Robben Island - World Heritage Site
Robben Island was officially declared a UNESCO world heritage site in 1999. A few thousand years ago Robben Island used to be a mountain. People lived in and around this area for thousands of years. What is now and island is actually a summit of an ancient mountain that linked to the Blouberg area on the West coast of Cape Town.
One of the first of the known prisoners was Harry die strandloper also known as Autshomao. The term "strandloper" was applied by the Dutch to the Khoi Khoi people they tried to enslave and all those that lived along the coastline of what is now known as Cape Town. Harry a trader at the time was banished to Robben Island for stealing from the Dutch. Harry traded livestock for alcohol and tobacco but as the history goes, he was cheated by the Dutch most of the times, arguments ensured. Harry then took revenge by stealing back from the Dutch traders and was eventually caught.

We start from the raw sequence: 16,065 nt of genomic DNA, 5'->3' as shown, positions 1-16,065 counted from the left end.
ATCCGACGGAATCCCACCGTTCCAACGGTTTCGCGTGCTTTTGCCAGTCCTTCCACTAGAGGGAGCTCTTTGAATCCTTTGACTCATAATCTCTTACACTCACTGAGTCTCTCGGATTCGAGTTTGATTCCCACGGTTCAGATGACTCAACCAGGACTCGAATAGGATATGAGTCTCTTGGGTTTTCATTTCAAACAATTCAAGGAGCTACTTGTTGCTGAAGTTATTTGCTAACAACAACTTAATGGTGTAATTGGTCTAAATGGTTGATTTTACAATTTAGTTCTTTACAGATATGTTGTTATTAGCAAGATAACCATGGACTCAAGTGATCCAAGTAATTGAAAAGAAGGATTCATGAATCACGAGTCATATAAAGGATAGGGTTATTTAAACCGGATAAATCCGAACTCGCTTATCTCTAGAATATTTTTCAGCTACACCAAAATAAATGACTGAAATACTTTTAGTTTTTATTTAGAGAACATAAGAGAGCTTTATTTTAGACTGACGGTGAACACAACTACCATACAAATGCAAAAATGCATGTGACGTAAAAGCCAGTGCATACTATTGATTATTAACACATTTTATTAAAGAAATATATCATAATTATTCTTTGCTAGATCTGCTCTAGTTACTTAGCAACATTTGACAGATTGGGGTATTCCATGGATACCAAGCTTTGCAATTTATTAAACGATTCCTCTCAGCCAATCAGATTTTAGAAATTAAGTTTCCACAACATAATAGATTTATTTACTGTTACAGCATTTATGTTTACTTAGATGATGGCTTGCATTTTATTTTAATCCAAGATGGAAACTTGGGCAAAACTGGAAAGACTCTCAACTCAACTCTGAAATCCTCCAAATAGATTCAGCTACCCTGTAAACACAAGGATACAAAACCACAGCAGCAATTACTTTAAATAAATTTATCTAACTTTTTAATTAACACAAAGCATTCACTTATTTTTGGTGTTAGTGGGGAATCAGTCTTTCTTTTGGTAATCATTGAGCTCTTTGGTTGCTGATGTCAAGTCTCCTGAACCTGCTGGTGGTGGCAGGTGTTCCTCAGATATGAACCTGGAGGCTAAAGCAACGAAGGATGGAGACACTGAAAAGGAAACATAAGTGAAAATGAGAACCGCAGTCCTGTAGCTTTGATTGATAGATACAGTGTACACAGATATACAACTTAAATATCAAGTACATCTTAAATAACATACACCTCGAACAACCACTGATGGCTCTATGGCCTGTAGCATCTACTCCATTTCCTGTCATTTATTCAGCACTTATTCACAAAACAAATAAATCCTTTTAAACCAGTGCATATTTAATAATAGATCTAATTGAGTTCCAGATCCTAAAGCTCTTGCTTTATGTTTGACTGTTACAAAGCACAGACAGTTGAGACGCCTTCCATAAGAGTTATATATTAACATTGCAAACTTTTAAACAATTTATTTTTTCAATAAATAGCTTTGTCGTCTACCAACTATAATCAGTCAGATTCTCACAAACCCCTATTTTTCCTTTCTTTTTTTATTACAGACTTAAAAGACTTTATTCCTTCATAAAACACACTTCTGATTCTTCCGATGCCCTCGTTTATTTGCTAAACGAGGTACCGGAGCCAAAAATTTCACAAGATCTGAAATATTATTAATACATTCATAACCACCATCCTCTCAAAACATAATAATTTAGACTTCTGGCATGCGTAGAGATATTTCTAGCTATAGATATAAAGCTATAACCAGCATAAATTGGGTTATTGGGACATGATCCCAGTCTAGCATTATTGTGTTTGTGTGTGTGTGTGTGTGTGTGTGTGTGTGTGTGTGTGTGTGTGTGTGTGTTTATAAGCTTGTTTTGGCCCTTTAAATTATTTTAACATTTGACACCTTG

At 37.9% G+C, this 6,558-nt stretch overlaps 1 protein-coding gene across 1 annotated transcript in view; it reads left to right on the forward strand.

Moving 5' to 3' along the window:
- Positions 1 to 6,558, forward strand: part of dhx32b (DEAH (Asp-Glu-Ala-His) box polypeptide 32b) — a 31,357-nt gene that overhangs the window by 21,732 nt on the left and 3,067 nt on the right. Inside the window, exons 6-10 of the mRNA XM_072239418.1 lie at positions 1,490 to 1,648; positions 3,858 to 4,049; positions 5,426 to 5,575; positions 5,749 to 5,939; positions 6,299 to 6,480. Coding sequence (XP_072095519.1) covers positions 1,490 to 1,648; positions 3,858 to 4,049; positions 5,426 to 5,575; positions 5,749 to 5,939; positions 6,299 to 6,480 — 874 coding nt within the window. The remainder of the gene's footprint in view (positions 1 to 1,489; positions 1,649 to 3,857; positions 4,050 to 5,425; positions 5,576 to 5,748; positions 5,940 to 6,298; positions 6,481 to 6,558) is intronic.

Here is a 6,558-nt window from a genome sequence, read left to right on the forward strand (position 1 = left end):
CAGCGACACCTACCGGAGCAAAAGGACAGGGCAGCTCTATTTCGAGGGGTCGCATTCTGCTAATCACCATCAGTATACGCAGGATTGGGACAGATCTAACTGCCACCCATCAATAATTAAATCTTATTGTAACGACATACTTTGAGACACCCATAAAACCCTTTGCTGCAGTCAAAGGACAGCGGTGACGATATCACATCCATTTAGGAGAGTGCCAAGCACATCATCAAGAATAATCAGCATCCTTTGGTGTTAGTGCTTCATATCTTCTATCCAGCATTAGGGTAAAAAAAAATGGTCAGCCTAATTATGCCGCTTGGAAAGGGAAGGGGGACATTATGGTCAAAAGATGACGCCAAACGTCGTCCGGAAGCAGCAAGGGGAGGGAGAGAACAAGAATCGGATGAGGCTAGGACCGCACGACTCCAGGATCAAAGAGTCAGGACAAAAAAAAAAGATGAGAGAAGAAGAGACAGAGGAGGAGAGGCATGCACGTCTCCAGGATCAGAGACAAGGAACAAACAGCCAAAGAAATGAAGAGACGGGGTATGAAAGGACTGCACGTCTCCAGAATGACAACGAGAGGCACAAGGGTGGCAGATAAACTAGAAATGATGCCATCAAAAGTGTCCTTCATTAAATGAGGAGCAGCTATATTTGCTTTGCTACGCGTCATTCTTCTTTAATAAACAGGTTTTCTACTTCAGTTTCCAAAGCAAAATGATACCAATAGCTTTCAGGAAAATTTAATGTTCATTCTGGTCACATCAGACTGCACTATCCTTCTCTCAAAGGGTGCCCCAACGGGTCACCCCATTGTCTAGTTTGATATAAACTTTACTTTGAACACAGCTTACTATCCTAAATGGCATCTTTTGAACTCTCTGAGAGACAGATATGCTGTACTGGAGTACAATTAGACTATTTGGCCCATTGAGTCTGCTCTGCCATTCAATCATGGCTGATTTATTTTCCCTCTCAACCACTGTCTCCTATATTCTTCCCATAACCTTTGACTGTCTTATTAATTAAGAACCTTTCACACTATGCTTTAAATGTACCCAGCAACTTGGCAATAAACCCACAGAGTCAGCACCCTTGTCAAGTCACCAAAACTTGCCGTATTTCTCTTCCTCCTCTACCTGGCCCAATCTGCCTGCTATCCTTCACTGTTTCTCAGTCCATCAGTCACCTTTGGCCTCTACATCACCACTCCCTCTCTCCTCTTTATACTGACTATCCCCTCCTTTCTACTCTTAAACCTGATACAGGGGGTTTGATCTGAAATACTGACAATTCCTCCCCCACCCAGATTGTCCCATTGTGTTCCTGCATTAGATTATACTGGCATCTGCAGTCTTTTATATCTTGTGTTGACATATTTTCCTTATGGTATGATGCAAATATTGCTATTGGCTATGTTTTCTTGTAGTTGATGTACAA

One of the two most important Apartheid struggle heroes that spent many years on Robben Island was Robert Sobukwe and Nelson Mandela. Robert Sobukwe was one of the first political prisoners under the apartheid government to spend time on Robben Island. Other important prisoners was the "Rivonia Eight" that included Nelson Mandela, Achmed Kathrada, Walter Sisulu, Elias Motsoaledi, Govan Mbeki, Andrew Mlangenim, Raymond Mhlaba and Andrew Mlangeni.
Robben Island hosts more than 100 birds species, including seabirds, waterbirds and terrestrial birds. Various animal species species can be found roaming around the island, amongst them springbol, deer, lizards, ostriches and eland.
Over the years Robben Island had many uses, it was used as a prison, a hospital for people with leprosy and mental illness, and a training ground during world war 2. Many famous political leaders was held captive on the island during the twentieth century. Amongst the most famous: Nelson Mandela, Raymond Mhlaba, Ashley Forbes and James Mange.
In the late 1990's Robben island was converted into a museum and a world heritage site. It also runs educational programs for the youth, school and adult groups. Thousands of tourist flock to the island every year to visit the the cell in which Nelson Mandela was held captive.